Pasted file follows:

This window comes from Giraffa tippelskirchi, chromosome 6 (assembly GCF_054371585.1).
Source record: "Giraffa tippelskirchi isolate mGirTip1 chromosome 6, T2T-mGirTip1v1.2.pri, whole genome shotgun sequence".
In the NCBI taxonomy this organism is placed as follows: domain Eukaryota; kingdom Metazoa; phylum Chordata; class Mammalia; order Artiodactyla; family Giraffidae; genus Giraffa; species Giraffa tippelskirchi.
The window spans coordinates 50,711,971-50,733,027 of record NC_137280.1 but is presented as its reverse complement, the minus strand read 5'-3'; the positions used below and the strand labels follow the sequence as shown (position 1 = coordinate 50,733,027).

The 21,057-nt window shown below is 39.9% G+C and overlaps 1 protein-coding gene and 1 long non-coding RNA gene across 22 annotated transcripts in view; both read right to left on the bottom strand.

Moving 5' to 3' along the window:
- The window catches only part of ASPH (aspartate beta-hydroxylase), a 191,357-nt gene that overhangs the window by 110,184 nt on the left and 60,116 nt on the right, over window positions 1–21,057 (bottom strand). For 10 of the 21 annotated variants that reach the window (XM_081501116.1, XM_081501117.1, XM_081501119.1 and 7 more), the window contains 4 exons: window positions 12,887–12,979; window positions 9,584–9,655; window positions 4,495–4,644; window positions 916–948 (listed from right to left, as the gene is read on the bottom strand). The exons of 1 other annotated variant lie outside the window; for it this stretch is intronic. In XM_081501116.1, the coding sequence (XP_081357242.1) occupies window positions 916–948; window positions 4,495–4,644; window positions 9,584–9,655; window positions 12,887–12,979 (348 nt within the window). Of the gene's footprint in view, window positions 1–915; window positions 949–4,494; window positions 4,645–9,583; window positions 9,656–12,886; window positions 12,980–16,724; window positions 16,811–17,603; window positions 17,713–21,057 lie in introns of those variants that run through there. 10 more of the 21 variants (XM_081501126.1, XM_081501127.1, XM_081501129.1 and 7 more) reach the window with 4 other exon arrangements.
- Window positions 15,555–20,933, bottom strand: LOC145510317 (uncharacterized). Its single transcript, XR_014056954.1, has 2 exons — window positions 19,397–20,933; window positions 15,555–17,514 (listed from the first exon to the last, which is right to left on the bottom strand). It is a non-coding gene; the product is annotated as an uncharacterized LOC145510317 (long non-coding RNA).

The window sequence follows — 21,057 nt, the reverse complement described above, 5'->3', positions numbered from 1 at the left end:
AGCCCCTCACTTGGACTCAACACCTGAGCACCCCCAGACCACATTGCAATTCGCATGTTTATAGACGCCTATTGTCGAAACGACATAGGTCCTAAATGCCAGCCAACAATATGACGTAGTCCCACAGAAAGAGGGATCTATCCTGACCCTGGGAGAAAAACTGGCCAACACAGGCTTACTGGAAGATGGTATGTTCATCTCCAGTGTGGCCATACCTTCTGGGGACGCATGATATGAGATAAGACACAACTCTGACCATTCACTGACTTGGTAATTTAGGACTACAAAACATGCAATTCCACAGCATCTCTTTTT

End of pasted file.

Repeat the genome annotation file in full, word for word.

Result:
This window comes from Giraffa tippelskirchi, chromosome 6 (assembly GCF_054371585.1).
Source record: "Giraffa tippelskirchi isolate mGirTip1 chromosome 6, T2T-mGirTip1v1.2.pri, whole genome shotgun sequence".
In the NCBI taxonomy this organism is placed as follows: domain Eukaryota; kingdom Metazoa; phylum Chordata; class Mammalia; order Artiodactyla; family Giraffidae; genus Giraffa; species Giraffa tippelskirchi.
The window spans coordinates 50,711,971-50,733,027 of record NC_137280.1 but is presented as its reverse complement, the minus strand read 5'-3'; the positions used below and the strand labels follow the sequence as shown (position 1 = coordinate 50,733,027).

The 21,057-nt window shown below is 39.9% G+C and overlaps 1 protein-coding gene and 1 long non-coding RNA gene across 22 annotated transcripts in view; both read right to left on the bottom strand.

Moving 5' to 3' along the window:
- The window catches only part of ASPH (aspartate beta-hydroxylase), a 191,357-nt gene that overhangs the window by 110,184 nt on the left and 60,116 nt on the right, over window positions 1–21,057 (bottom strand). For 10 of the 21 annotated variants that reach the window (XM_081501116.1, XM_081501117.1, XM_081501119.1 and 7 more), the window contains 4 exons: window positions 12,887–12,979; window positions 9,584–9,655; window positions 4,495–4,644; window positions 916–948 (listed from right to left, as the gene is read on the bottom strand). The exons of 1 other annotated variant lie outside the window; for it this stretch is intronic. In XM_081501116.1, the coding sequence (XP_081357242.1) occupies window positions 916–948; window positions 4,495–4,644; window positions 9,584–9,655; window positions 12,887–12,979 (348 nt within the window). Of the gene's footprint in view, window positions 1–915; window positions 949–4,494; window positions 4,645–9,583; window positions 9,656–12,886; window positions 12,980–16,724; window positions 16,811–17,603; window positions 17,713–21,057 lie in introns of those variants that run through there. 10 more of the 21 variants (XM_081501126.1, XM_081501127.1, XM_081501129.1 and 7 more) reach the window with 4 other exon arrangements.
- Window positions 15,555–20,933, bottom strand: LOC145510317 (uncharacterized). Its single transcript, XR_014056954.1, has 2 exons — window positions 19,397–20,933; window positions 15,555–17,514 (listed from the first exon to the last, which is right to left on the bottom strand). It is a non-coding gene; the product is annotated as an uncharacterized LOC145510317 (long non-coding RNA).

The window sequence follows — 21,057 nt, the reverse complement described above, 5'->3', positions numbered from 1 at the left end:
AGCCCCTCACTTGGACTCAACACCTGAGCACCCCCAGACCACATTGCAATTCGCATGTTTATAGACGCCTATTGTCGAAACGACATAGGTCCTAAATGCCAGCCAACAATATGACGTAGTCCCACAGAAAGAGGGATCTATCCTGACCCTGGGAGAAAAACTGGCCAACACAGGCTTACTGGAAGATGGTATGTTCATCTCCAGTGTGGCCATACCTTCTGGGGACGCATGATATGAGATAAGACACAACTCTGACCATTCACTGACTTGGTAATTTAGGACTACAAAACATGCAATTCCACAGCATCTCTTTTT